Faced with what appeared to be a veritable swamp of ideology at a “socialist movement” conference in Boksburg this month, the National Union of Metalworkers (Numsa) has embarked on the process of creating a “Marxist, Leninist, revolutionary working class” political party. However, Numsa also facilitated the Boksburg conference, where representatives from 11 political groups or parties and a number of trade unionists and individuals made up the approximately 150 attendees.
Among the various groups were the nationalist Pan Africanist Congress and the Socialist Party of Azania, a breakaway from the Azanian People’s Organisation, along with representatives from several internationalist and avowedly Trotskyist groups and members of the SA Communist Party (SACP).
All that apparently united this disparate gathering was opposition to the present government and its economic orientation. Numsa, for its part, also continues to claim that its guiding principles are contained in the Freedom Charter of the ANC, a document the union’s first general secretary described as “bourgeois”. In fact, the 1987 congress of Numsa only accepted the Freedom Charter provisionally as a “minimum programme” that was subject to amendment.
However, the ANC and SACP both continue to lay claim to the Freedom Charter, with Numsa maintaining the former have deviated from its principles. In other words, as some unionists have commented, the proposal from Numsa is effectively reaching back to the past in order to proceed to the future. As one wag described it: “Offering ANC/SACP revised”.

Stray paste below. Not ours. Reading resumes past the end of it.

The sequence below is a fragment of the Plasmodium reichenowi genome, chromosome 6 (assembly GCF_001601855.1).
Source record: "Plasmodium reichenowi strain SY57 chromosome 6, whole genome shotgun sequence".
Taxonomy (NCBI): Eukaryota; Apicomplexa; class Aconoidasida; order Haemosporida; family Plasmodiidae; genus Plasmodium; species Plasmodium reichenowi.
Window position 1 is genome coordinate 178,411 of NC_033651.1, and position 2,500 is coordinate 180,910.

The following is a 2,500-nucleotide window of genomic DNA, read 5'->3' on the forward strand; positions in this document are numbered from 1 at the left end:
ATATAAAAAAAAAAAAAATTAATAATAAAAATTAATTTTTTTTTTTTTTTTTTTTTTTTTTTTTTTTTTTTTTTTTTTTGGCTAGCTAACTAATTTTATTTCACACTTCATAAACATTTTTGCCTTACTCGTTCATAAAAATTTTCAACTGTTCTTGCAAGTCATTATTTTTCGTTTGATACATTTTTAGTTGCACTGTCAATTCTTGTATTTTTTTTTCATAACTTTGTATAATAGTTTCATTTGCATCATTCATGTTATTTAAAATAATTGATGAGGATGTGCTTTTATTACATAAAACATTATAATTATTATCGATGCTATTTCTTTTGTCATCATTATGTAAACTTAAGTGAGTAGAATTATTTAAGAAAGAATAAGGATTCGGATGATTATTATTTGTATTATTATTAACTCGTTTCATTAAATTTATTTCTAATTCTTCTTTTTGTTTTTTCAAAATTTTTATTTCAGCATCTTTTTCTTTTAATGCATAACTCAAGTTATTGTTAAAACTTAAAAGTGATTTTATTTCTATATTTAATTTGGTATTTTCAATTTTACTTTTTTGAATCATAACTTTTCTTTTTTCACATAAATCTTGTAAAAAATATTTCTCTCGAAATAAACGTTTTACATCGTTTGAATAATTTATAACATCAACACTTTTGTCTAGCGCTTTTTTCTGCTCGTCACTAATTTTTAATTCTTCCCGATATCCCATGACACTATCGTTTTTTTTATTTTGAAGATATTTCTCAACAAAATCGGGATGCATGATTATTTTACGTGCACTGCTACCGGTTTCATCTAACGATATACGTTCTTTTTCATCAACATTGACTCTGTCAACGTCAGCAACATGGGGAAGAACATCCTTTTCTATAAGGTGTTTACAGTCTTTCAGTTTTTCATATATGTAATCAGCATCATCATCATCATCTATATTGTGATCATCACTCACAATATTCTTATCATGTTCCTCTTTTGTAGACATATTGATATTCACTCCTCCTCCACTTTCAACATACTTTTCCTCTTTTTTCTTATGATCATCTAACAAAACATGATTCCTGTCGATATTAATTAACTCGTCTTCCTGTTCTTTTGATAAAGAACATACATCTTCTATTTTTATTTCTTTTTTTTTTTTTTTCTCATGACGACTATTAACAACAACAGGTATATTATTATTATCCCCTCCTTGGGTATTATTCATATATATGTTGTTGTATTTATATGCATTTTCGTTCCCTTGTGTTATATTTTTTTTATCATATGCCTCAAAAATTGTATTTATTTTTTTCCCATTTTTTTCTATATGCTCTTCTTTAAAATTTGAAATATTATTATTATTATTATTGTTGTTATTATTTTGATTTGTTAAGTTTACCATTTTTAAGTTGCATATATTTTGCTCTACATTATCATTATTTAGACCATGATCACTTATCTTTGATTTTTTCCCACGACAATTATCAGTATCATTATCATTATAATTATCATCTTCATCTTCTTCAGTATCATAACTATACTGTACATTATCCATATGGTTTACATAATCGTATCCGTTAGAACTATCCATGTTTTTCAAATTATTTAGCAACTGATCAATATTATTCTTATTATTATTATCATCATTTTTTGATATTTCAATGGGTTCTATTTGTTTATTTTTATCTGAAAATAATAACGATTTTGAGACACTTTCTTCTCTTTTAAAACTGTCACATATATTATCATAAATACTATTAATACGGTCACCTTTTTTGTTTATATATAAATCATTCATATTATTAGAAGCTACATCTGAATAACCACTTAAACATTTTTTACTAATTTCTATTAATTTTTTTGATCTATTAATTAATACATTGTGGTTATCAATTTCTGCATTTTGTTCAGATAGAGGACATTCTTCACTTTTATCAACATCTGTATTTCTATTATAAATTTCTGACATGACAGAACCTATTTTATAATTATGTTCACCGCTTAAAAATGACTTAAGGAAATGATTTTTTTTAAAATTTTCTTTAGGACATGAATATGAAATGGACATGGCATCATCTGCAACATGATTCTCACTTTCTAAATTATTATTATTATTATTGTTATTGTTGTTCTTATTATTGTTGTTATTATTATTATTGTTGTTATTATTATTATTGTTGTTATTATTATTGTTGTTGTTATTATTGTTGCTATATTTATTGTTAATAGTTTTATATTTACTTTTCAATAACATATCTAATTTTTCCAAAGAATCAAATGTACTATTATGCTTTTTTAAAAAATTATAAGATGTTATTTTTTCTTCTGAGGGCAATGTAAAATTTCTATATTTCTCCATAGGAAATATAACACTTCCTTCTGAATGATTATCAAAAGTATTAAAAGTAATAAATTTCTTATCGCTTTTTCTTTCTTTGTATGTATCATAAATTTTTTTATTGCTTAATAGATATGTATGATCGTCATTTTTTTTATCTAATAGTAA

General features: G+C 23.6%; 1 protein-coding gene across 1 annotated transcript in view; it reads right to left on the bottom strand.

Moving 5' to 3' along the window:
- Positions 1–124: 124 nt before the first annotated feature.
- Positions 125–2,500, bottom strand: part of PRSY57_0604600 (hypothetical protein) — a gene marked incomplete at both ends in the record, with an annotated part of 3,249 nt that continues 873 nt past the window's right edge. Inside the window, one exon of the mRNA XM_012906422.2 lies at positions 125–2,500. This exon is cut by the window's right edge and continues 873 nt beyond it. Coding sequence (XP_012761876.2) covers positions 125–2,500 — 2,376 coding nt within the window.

But throughout the nearly two years of bitter infighting among members of the Cosatu federation, Numsa general secretary Irvin Jim has also consistently maintained that “trade unions are not political parties”; that Numsa might help to facilitate the formation of a workers’ party, but would remain separate from it. It would be “a catalyst”.
Statements in recent days seem to contradict this position, with the union claiming that its “Marxist-Leninist ideological perspectives” have caused it to “forge ahead with the establishment of an independent, revolutionary socialist workers political organ”.
However, to complete this task, the National Office Bearers have been mandated to “take forward this work through a structured internal discussion process”, through policy workshops and “international study tours”.
At the same time, the union remains committed to building a fundamentally community-based united front. It is scheduled to be formally launched at the end of June. Given this background, it is difficult not to see the commitment to a “workers’ party” along with a broad united front as a replication of the current — and governing — ANC-led alliance. But the crucial difference seems to be that the putative workers’ party would take the lead political role.